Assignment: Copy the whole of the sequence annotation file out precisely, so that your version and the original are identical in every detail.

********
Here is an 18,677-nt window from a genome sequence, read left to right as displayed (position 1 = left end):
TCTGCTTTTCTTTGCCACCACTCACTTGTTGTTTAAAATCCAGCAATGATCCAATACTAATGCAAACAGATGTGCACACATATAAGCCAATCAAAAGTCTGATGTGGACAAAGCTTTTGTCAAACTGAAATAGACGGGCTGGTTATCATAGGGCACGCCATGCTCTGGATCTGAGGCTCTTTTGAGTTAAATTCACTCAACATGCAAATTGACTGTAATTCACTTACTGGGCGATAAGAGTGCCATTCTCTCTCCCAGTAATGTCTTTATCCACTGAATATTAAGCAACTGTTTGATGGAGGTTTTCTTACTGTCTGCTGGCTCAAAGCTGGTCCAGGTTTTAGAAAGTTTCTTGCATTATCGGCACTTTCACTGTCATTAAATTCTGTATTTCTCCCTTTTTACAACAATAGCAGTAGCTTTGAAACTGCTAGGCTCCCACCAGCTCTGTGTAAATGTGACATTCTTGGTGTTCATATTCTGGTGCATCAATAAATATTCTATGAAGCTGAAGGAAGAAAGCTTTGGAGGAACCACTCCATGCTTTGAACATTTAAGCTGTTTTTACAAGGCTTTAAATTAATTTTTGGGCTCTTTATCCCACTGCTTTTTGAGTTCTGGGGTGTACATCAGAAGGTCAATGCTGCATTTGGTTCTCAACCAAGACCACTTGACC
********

Here is an 18,677-nt window from a genome sequence, read left to right as displayed (position 1 = left end):
TCTGCTTTTCTTTGCCACCACTCACTTGTTGTTTAAAATCCAGCAATGATCCAATACTAATGCAAACAGATGTGCACACATATAAGCCAATCAAAAGTCTGATGTGGACAAAGCTTTTGTCAAACTGAAATAGACGGGCTGGTTATCATAGGGCACGCCATGCTCTGGATCTGAGGCTCTTTTGAGTTAAATTCACTCAACATGCAAATTGACTGTAATTCACTTACTGGGCGATAAGAGTGCCATTCTCTCTCCCAGTAATGTCTTTATCCACTGAATATTAAGCAACTGTTTGATGGAGGTTTTCTTACTGTCTGCTGGCTCAAAGCTGGTCCAGGTTTTAGAAAGTTTCTTGCATTATCGGCACTTTCACTGTCATTAAATTCTGTATTTCTCCCTTTTTACAACAATAGCAGTAGCTTTGAAACTGCTAGGCTCCCACCAGCTCTGTGTAAATGTGACATTCTTGGTGTTCATATTCTGGTGCATCAATAAATATTCTATGAAGCTGAAGGAAGAAAGCTTTGGAGGAACCACTCCATGCTTTGAACATTTAAGCTGTTTTTACAAGGCTTTAAATTAATTTTTGGGCTCTTTATCCCACTGCTTTTTGAGTTCTGGGGTGTACATCAGAAGGTCAATGCTGCATTTGGTTCTCAACCAAGACCACTTGACC